Her memoir was eye-opening. She had worked for a radio station run by women in Iraq that lacked funding and respect. She had worked for Hussein's son, translating English movies and television shows into English. She had worked for an organization that helped disabled soldiers. She graduated from Baghdad University, majoring in English. She also suffered from polio as a child and had a severly misshapen spine.

Lynn Holley heard of the radio station she was working for and decided to raise enough money to bring one aspiring journlist over to the University of Illinois. She was chosen. Walt Harrington then met her and offered her the chance to receive a Master's degree in journalism here at the university.

Reading her memoir was completely eye-opening. While she does admit that American children are selfish and have no respect for their parents, she also is in awe of the genuine curiosity and care of the students here, the way the univeristy and the U.S. cares for disabled people, the way women have a chance here, and the concept of freedom. She even says that Iraqis are much more selfish than Americans when only caring about people are are strong. The sick, the disabled, the women...all are treated as nobodies.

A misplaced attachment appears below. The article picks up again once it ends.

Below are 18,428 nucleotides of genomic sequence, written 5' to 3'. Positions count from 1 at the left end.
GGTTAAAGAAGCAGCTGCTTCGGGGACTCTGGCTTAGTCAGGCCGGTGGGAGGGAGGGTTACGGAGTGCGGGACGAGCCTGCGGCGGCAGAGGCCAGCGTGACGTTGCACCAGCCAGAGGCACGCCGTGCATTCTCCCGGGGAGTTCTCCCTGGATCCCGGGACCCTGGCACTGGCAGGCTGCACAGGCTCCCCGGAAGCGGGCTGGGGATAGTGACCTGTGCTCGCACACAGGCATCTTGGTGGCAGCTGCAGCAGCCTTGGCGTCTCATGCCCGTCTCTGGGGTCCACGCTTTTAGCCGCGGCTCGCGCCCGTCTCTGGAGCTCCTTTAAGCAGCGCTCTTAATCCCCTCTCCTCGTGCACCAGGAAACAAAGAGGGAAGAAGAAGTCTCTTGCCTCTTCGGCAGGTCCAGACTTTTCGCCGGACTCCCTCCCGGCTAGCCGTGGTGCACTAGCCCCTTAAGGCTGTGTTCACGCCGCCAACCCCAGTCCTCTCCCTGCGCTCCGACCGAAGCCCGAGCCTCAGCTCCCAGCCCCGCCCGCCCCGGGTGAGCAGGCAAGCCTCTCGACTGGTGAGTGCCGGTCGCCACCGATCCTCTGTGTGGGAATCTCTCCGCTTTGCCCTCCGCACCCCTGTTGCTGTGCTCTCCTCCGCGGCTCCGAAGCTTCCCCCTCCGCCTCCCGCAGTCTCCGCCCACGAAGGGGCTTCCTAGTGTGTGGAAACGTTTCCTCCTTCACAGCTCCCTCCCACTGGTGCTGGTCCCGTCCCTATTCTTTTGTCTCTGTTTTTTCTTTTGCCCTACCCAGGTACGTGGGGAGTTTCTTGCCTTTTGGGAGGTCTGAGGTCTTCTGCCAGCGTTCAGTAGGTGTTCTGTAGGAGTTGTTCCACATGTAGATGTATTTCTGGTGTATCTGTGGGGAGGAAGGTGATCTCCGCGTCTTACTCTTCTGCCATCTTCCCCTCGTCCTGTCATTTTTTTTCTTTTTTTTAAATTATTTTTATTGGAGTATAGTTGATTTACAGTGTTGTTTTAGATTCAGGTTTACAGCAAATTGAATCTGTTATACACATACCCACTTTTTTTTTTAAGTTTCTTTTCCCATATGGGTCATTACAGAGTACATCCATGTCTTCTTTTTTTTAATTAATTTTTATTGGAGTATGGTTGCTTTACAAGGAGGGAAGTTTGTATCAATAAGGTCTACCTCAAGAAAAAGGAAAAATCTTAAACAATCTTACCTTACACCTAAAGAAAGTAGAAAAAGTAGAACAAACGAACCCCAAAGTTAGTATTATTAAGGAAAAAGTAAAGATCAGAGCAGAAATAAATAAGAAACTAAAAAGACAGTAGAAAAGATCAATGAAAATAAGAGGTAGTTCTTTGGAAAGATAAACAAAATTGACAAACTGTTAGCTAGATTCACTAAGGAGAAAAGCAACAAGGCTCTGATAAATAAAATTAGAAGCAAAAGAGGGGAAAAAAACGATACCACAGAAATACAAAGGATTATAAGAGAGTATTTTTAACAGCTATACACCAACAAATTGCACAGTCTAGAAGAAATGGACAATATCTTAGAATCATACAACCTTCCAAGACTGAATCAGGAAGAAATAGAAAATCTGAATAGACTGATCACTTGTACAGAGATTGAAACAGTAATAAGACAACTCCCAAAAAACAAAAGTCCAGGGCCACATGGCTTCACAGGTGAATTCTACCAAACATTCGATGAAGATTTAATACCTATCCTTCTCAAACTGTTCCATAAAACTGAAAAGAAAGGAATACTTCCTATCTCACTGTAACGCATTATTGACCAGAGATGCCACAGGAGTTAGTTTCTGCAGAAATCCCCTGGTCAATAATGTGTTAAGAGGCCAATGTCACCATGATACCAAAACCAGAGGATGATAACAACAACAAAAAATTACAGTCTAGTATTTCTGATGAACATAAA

She has felt tragedy and seen horrors most of us have and will never see. Her 16-year-old brother was kidnapped and never seen again. Her father warned her many times to not speak in public because she might be killed. Yet she still became not only a woman, but a disabled woman, who received an education, helped with the war efforts, worked as a journlist for a sort of underground radio station.

She had been so lucky to have the opportunity to come here. But she is so deserving.

December 2, 2008